Emily Stillman was 19-years-old and a sophomore at Kalamazoo College when she died after contracting meningitis B. Stillman had received the standard meningitis vaccine, but her grieving family soon learned that shot does not protect against the B strain.
Since Stillman's death, her family has been fighting to make a meningitis B vaccine available. Emily's mother Alicia Stillman sat down with us to discuss the latest developments in their battle.
"Since the fall, both vaccines have been approved and licensed in the United States," said Stillman.
It was the news Emily's mother had had been waiting for, but the victory was bittersweet.
"I sobbed and I sobbed. I worked so hard, and I was so excited for all the opportunities that now everybody has to get the protection, but it wasn't in time for my Emily," said Stillman.
There is still another big hurdle.
"Once a drug is approved, it goes to the CDC, to the ACIP board," said Stillman. "It's their responsibility to hand out the recommendation on how a drug or a vaccine is going to be used."
In February, that board decided to recommend the approved meningitis B vaccines for use in ages 10 to 25, but only in the case of an outbreak or people with weakened immune systems. That means the vaccine is not covered by insurance, and most doctors aren't carrying it.
"Like a slap in the face. Like here we go again," said Stillman. "When my daughter died at Kalamazoo, it was not an outbreak. She was a one. And the majority of cases, over 90 percent, are ones and twos all over the country."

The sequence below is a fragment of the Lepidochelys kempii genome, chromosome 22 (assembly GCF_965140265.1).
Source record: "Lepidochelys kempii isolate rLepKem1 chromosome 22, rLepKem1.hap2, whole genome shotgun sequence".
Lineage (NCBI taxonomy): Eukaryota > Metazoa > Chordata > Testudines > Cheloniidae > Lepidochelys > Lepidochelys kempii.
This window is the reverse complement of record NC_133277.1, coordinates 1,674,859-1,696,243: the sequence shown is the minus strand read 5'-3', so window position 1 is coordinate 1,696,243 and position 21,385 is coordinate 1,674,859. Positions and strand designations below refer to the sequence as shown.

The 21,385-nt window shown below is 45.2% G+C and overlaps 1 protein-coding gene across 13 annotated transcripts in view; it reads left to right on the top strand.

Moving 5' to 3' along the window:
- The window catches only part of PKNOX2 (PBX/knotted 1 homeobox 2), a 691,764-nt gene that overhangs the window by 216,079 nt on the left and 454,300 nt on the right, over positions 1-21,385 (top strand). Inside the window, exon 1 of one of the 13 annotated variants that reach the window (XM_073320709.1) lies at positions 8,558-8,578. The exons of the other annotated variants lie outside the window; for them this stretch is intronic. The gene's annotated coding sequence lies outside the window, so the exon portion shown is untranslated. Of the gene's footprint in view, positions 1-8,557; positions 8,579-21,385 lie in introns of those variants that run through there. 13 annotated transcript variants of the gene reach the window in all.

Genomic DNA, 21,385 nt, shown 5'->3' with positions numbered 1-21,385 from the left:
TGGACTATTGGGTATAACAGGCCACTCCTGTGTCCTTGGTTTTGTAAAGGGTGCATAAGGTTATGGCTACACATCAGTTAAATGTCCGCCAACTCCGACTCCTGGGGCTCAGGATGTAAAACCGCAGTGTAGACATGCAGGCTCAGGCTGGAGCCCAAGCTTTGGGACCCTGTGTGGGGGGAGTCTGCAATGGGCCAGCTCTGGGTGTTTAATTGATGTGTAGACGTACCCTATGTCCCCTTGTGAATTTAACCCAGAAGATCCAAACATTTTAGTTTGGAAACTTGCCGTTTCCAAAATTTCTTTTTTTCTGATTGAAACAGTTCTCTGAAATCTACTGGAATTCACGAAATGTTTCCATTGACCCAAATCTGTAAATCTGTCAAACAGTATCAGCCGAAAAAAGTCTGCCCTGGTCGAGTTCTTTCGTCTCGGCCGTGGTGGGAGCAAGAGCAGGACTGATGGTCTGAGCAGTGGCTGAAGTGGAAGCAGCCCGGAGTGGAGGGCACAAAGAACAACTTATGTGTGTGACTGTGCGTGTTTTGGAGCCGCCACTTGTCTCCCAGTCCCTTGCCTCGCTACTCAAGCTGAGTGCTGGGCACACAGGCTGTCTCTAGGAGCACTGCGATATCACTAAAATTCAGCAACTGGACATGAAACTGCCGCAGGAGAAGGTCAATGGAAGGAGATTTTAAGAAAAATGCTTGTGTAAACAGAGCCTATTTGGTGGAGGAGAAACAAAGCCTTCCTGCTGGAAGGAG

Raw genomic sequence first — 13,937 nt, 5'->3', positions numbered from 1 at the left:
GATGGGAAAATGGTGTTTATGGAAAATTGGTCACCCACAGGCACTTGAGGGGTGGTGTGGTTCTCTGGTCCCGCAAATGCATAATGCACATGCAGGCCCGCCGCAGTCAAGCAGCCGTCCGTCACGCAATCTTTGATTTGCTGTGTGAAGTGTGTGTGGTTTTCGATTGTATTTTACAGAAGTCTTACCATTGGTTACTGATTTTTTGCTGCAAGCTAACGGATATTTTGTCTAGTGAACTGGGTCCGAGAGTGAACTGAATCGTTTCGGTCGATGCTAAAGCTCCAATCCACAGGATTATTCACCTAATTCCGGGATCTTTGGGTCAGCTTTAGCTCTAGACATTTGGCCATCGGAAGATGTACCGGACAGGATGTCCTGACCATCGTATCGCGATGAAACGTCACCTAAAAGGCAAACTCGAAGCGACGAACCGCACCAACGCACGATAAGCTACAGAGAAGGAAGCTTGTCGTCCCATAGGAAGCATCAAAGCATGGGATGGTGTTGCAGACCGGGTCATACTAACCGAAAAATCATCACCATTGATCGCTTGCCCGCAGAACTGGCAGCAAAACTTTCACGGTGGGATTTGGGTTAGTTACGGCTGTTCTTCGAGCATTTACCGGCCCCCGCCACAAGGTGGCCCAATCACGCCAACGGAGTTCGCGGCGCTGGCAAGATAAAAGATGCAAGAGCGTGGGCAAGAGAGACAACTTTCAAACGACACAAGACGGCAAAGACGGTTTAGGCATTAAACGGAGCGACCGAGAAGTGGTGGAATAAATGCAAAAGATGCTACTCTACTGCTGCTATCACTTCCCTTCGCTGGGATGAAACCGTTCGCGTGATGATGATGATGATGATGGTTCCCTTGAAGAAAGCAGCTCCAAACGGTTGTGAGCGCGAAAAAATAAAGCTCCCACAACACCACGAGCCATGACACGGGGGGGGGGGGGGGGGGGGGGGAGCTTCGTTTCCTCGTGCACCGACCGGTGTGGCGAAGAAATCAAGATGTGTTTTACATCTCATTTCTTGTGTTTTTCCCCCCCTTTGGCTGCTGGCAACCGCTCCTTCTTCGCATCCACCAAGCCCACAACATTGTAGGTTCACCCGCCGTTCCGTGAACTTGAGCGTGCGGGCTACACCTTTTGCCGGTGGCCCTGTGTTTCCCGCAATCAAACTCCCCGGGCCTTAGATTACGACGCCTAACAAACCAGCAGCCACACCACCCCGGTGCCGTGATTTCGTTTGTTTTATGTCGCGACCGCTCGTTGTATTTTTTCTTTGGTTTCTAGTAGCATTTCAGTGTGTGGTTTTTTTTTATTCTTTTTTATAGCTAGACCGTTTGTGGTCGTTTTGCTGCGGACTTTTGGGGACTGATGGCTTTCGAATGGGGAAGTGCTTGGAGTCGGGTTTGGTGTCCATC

The ACIP board meets again in June. Stillman will be there to testify.
"I will tell them to picture their child the way I had to see mine -- in a box," said Stillman. "It doesn't matter whether it's one or whether it's a million, however many children get this disease. When it's yours, it might as well be a million."
Stillman isn't waiting for the CDC. She is organizing her own vaccination clinics and accepting donations. The cost of the vaccine is ~$135 dollars per dose. Two doses are needed, at least 30 days apart.
"For some people it's what the cost of the vaccine is for me, and for others, it's whatever they can afford. I won't turn anybody away. Anyone who wants this protection should be able to get it," said Stillman. "This is fulfilling a promise I made to my daughter. I know she's proud."
The Emily Stillman Foundation will be sponsoring a clinic to administer the Bexsero MenB vaccines on Saturday, March 28th beginning at 10:00 a.m. at 30057 Orchard Lake Road in Farmington Hills. You do need to register in advance to make sure enough vaccine is available. To request a reservation, please email email@example.com
The Emily Stillman Foundation is also holding a comedy fundraiser on April 14 called "A Night of Laughs." For details, click here.